my mom told the guy sternly but softly to calm down and bent down, in the snow/mush/ice, to talk to the woman. she cracked a few jokes about how she was clumsy and fell all of the time, it could happen to anyone, and how unfortunately her clumsiness seems to have passed on to her daughter (me). in between jokes, she took off her coat and put it over the woman and gently told her to keep still until help arrived. by the time some workers from the theater and security folks came over, the woman was smiling and talking about holiday recipes with my mother. she was laughing and saying how she felt embarrassed everyone made such a fuss over her. an ambulance arrived and after consulting with the EMTs, the woman was standing up and seemed okay. she agreed to go get checked out, and gave my mom back her jacket and thanked her profusely “for keeping her head” better than her own kids. her son tried to give my mother some money for “dry cleaning” (her clothes were wet and muddy from sitting next to the woman) and she told him it wasn’t necessary.
we started to walk away, and she continued our conversation from earlier – like, word for word, picked up with the sentence she’d left off with. it occurred to me that helping someone like that was just second nature to my mom. she didn’t think twice, and it would never have occurred to her to keep walking and let someone else handle it. and not only that, she handled it like a champ, calmed everyone down, and had folks laughing by the time she was through.
not a huge thing in the grand scheme of things, but it really struck me in that moment just how selfless she is. she is constantly doing things both big and small for others without ever expecting anything in return.”-MsSusieDerkins
“My dad took my brother, sister and I out for lunch at a local diner/ice cream shop. About three tables away was a very bedraggled mother with twin infants in carriers and two other small children, and it looked like today was the day for all of them to act up. After I was done eating I went to look at the pinball machine ( a lifelong obsession) and on his way over to collect me, my dad stopped at the counter, paid our bill, and the lady’s as well. He never mentioned it later, and did it in a way that no one other than the cashier would have even known, but I managed to catch it. I know its a very simple act, and it probably wasn’t very expensive, but the fact that he did it without much thought, and not even to use as a kindness lesson to us kids, always stuck with me.” – CigaretteCigarCigar
“I was in the hospital for passing out in class at college. I was 4 hours away from my parents and they couldn’t come to take care of me and I didn’t have a roommate in my dorm. I was pretty much by myself. A nurse drove me all the way back to my dorm. She then went to walmart, bought me soup, crackers, gateraid and a bunch of other things for when you’re sick. She said for me to call her if I needed anything. I didn’t know this woman at all. I almost cried. She saw I had no food or anything and was so kind to me. I will always be thankful for her kindness. She didn’t have to do that at all. She is an angel.” – ThatRedHairedGirl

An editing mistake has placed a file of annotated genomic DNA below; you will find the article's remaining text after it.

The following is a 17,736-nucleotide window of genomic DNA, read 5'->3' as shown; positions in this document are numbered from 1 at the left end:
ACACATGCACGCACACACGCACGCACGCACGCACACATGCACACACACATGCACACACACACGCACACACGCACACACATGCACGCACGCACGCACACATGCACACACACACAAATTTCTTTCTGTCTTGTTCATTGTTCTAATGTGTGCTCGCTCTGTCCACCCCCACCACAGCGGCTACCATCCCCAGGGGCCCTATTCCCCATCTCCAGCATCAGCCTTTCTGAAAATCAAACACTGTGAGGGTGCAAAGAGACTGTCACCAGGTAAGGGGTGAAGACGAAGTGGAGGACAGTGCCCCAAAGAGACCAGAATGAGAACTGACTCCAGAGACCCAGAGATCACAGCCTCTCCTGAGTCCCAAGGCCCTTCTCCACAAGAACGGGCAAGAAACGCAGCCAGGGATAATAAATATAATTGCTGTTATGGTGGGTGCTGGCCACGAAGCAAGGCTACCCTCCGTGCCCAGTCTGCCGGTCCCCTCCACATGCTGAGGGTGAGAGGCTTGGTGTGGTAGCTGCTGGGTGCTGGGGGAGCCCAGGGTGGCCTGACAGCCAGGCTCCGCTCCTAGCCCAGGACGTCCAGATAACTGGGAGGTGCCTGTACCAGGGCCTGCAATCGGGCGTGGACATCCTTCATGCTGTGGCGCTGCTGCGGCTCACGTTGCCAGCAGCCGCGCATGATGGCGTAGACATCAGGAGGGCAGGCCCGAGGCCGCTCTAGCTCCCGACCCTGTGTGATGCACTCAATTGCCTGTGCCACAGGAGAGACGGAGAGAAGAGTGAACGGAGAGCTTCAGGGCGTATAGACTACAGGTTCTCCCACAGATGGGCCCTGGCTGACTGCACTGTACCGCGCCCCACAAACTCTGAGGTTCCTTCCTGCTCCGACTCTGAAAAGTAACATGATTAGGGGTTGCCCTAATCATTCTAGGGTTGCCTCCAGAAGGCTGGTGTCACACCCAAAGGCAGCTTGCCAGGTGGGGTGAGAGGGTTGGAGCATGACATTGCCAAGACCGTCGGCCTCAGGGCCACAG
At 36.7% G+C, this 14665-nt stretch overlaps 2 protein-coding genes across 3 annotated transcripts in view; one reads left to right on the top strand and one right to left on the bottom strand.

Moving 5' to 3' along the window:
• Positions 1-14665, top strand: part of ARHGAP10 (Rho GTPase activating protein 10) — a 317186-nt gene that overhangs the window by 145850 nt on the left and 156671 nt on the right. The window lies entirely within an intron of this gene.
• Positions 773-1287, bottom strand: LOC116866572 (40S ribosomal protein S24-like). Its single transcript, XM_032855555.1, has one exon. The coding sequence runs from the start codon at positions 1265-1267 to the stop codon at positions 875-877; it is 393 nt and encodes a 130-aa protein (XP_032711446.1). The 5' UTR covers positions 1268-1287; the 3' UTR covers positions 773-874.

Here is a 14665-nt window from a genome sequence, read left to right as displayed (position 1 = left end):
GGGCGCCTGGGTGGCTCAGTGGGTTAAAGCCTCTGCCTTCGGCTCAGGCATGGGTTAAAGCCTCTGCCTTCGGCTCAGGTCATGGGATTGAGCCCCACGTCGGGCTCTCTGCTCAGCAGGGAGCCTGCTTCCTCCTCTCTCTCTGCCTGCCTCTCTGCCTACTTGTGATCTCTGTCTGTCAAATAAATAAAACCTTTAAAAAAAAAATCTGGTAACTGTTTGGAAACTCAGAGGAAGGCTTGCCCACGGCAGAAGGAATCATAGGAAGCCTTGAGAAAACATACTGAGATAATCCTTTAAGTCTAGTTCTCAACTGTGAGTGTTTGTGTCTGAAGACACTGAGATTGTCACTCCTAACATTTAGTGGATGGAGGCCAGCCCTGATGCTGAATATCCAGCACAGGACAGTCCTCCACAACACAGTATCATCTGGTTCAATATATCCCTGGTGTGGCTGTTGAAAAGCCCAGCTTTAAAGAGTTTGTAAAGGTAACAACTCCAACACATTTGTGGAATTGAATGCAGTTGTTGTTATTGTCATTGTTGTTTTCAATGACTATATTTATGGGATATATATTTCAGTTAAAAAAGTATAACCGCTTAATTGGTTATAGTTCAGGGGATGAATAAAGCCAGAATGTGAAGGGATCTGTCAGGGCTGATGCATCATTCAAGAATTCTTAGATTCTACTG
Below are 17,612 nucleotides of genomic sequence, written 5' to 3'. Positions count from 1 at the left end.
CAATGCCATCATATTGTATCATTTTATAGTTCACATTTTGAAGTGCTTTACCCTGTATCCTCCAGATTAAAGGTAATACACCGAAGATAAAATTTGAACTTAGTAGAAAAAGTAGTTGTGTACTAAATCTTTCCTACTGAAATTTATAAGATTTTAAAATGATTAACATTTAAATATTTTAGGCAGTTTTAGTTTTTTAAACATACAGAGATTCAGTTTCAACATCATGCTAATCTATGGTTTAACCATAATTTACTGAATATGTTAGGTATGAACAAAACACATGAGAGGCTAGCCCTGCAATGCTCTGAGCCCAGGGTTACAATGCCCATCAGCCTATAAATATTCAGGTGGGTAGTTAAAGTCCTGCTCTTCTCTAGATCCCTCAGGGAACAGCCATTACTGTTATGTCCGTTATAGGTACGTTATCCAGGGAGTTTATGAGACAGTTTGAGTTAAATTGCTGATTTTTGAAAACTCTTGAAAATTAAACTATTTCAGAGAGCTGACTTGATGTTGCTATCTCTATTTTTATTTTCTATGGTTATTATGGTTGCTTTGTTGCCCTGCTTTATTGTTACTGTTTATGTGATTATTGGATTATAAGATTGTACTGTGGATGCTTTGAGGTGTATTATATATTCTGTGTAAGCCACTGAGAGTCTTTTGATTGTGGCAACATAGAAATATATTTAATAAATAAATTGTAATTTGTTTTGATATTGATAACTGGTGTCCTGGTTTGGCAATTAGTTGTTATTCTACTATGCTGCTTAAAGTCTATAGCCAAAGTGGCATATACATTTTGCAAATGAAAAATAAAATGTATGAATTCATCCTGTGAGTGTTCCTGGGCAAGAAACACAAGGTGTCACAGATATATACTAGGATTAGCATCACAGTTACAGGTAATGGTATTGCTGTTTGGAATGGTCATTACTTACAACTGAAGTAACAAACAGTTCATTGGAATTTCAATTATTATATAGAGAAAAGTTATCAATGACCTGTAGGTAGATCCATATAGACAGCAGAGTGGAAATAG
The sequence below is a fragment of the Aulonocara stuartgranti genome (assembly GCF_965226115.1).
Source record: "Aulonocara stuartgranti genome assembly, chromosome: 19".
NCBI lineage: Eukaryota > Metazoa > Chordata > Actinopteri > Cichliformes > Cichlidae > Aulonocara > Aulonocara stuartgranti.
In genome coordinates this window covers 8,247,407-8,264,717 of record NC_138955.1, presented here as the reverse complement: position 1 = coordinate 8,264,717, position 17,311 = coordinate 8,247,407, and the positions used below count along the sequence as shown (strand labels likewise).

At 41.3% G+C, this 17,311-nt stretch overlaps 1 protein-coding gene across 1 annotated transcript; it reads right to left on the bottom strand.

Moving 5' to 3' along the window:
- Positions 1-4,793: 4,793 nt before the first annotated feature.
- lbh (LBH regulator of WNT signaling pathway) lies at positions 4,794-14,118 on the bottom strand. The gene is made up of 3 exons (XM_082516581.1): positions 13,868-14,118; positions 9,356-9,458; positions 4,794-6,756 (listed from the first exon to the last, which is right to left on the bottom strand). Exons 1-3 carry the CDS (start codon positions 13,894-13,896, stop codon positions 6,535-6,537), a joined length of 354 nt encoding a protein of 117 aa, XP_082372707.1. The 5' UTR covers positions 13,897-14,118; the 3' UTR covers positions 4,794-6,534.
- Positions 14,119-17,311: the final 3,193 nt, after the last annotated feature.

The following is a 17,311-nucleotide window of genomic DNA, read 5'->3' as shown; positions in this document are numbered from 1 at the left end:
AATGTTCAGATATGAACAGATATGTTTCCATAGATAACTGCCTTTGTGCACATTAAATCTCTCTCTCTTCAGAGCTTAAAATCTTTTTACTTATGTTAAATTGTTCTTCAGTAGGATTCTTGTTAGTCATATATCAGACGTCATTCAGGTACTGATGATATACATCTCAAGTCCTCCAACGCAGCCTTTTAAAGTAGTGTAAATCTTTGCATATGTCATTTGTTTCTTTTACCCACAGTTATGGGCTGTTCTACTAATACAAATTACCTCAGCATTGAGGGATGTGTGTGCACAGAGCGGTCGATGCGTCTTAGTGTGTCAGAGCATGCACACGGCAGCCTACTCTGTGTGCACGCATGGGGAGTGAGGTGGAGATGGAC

“I was homeless and walking from Huntsville Alabama to Nashville Tennessee. I had no money, hadn’t eaten or bathed since the previous morning, and I was pretty much exhausted from walking all night. Stopped at a gas station to ask directions and a Jamaican guy who worked there was kind enough to give me a free sandwich. I remember sitting on the curb trying not to cry while eating what remains the best goddamn sandwich I’ve ever eaten.” –blkhatRaven
“When I was 19 and rapidly deteriorating on the waiting list for a liver, and the doctors decided we’d try the last ditch option of living donation. We called my only blood match, my paternal aunt. She agreed to be tested and was a perfect match. She came to my house in late August and told me that she was a match, and she’d set the date for September 30th.
On that day we rolled into surgery together, and 14 hours later I came out. She was in surgery for about 8 hours. I woke up 3 days later in a ton of pain. But I was alive and the liver was working. My aunt was doing great. She went home on day 4. I had another 2 weeks in the hospital and a hotel near the hospital.
That was 5 years ago. I’m doing great, never had a bout of rejection (which is rare and pretty awesome) my aunt says it’s like she never had surgery. I’m now 24, 25 in July. I wouldn’t have seen 20 without my aunt. I wouldn’t have gotten to travel, or have met my soulmate, or adopted 2 cats together. I moved across the country to live with my bf, and we’ve been together for 3 years. Life is very good.” –greffedufois